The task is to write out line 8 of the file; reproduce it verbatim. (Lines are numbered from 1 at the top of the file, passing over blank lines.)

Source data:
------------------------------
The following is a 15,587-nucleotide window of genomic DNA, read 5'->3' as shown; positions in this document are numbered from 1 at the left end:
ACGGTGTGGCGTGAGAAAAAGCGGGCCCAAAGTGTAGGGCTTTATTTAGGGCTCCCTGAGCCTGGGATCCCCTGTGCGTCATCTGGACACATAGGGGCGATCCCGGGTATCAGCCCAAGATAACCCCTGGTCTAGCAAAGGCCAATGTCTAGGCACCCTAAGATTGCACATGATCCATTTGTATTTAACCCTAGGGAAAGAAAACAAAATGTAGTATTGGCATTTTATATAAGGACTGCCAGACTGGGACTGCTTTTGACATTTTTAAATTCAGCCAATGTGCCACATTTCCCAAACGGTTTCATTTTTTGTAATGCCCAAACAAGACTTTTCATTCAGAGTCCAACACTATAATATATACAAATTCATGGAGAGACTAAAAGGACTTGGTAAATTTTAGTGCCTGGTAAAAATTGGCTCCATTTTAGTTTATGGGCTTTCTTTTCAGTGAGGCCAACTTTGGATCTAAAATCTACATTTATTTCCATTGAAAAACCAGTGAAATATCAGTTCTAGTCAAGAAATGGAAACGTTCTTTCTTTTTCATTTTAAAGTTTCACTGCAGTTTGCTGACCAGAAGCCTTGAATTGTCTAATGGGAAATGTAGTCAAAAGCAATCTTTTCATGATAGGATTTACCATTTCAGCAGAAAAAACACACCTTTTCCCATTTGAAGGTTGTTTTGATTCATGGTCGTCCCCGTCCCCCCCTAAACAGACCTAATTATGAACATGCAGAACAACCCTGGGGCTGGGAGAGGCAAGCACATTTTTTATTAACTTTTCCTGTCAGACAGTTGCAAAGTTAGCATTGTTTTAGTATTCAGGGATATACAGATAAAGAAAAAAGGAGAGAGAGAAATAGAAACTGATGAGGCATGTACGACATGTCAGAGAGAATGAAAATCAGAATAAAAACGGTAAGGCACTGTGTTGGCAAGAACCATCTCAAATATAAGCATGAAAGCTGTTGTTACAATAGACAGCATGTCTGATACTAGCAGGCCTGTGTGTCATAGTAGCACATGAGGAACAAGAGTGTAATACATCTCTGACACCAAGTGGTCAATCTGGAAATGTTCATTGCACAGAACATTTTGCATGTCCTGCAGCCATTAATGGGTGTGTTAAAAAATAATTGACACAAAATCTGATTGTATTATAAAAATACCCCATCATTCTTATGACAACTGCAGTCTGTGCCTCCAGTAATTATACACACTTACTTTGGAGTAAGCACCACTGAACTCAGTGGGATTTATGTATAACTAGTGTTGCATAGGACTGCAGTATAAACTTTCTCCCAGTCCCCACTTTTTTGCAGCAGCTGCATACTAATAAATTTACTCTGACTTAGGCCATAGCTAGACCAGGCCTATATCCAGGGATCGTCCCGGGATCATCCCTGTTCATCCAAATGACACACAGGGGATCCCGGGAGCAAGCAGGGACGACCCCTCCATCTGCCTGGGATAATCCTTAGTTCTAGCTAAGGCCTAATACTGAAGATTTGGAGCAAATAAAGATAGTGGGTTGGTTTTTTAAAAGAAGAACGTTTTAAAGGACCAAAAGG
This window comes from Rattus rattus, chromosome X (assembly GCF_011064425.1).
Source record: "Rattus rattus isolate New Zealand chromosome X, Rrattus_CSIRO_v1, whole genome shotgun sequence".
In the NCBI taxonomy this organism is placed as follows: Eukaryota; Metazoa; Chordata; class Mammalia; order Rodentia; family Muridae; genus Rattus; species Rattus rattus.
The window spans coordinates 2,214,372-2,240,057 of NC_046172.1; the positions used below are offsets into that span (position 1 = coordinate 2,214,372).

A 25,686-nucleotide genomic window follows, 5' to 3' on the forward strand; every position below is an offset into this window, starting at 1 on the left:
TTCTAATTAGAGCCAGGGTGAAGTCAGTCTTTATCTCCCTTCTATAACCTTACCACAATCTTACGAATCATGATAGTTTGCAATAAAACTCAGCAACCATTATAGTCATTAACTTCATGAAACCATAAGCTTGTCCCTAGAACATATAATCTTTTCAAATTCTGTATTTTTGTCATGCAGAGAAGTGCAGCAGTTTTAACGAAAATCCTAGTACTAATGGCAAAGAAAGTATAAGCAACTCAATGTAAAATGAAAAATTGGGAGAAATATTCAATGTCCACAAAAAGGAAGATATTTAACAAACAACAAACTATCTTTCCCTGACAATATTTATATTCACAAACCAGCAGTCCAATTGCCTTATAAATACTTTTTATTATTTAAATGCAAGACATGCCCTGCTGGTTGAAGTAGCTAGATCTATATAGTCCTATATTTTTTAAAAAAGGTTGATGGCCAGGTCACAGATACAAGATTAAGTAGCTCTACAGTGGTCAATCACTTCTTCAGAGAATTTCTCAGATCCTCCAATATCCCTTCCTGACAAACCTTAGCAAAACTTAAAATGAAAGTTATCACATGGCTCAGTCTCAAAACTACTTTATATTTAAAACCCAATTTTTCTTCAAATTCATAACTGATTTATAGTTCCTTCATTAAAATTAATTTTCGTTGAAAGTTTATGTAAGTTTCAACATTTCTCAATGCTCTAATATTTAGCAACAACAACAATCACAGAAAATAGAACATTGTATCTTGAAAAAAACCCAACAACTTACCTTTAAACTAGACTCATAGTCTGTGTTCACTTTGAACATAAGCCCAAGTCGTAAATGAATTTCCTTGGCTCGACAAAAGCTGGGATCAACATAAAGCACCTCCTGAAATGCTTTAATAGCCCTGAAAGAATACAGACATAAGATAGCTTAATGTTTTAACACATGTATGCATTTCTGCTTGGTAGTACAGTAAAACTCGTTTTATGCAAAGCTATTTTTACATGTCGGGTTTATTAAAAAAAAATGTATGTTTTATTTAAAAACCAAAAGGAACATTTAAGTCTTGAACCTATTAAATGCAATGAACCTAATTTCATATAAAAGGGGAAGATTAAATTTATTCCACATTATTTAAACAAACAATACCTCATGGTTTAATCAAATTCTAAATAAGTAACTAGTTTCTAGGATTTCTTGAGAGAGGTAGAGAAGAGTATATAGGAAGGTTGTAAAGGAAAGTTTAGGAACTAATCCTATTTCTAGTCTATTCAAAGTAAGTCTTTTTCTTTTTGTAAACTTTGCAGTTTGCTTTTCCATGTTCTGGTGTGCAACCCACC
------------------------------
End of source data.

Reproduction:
TTCTAATTAGAGCCAGGGTGAAGTCAGTCTTTATCTCCCTTCTATAACCTTACCACAATCTTACGAATCATGATAGTTTGCAATAAAACTCAGCAACCATTATAGTCATTAACTTCATGAAACCATAAGCTTGTCCCTAGAACATATAATCTTTTCAAATTCTGTATTTTTGTCATGCAGAGAAGTGCAGCAGTTTTAACGAAAATCCTAGTACTAATGGCAAAGAAAGTATAAGCAACTCAATGTAAAATGAAAAATTGGGAGAAATATTCAATGTCCACAAAAAGGAAGATATTTAACAAACAACAAACTATCTTTCCCTGACAATATTTATATTCACAAACCAGCAGTCCAATTGCCTTATAAATACTTTTTATTATTTAAATGCAAGACATGCCCTGCTGGTTGAAGTAGCTAGATCTATATAGTCCTATATTTTTTAAAAAAGGTTGATGGCCAGGTCACAGATACAAGATTAAGTAGCTCTACAGTGGTCAATCACTTCTTCAGAGAATTTCTCAGATCCTCCAATATCCCTTCCTGACAAACCTTAGCAAAACTTAAAATGAAAGTTATCACATGGCTCAGTCTCAAAACTACTTTATATTTAAAACCCAATTTTTCTTCAAATTCATAACTGATTTATAGTTCCTTCATTAAAATTAATTTTCGTTGAAAGTTTATGTAAGTTTCAACATTTCTCAATGCTCTAATATTTAGCAACAACAACAATCACAGAAAATAGAACATTGTATCTTGAAAAAAACCCAACAACTTACCTTTAAACTAGACTCATAGTCTGTGTTCACTTTGAACATAAGCCCAAGTCGTAAATGAATTTCCTTGGCTCGACAAAAGCTGGGATCAACATAAAGCACCTCCTGAAATGCTTTAATAGCCCTGAAAGAATACAGACATAAGATAGCTTAATGTTTTAACACATGTATGCATTTCTGCTTGGTAGTACAGTAAAACTCGTTTTATGCAAAGCTATTTTTACATGTCGGGTTTATTAAAAAAAAATGTATGTTTTATTTAAAAACCAAAAGGAACATTTAAGTCTTGAACCTATTAAATGCAATGAACCTAATTTCATATAAAAGGGGAAGATTAAATTTATTCCACATTATTTAAACAAACAATACCTCATGGTTTAATCAAATTCTAAATAAGTAACTAGTTTCTAGGATTTCTTGAGAGAGGTAGAGAAGAGTATATAGGAAGGTTGTAAAGGAAAGTTTAGGAACTAATCCTATTTCTAGTCTATTCAAAGTAAGTCTTTTTCTTTTTGTAAACTTTGCAGTTTGCTTTTCCATGTTCTGGTGTGCAACCCACC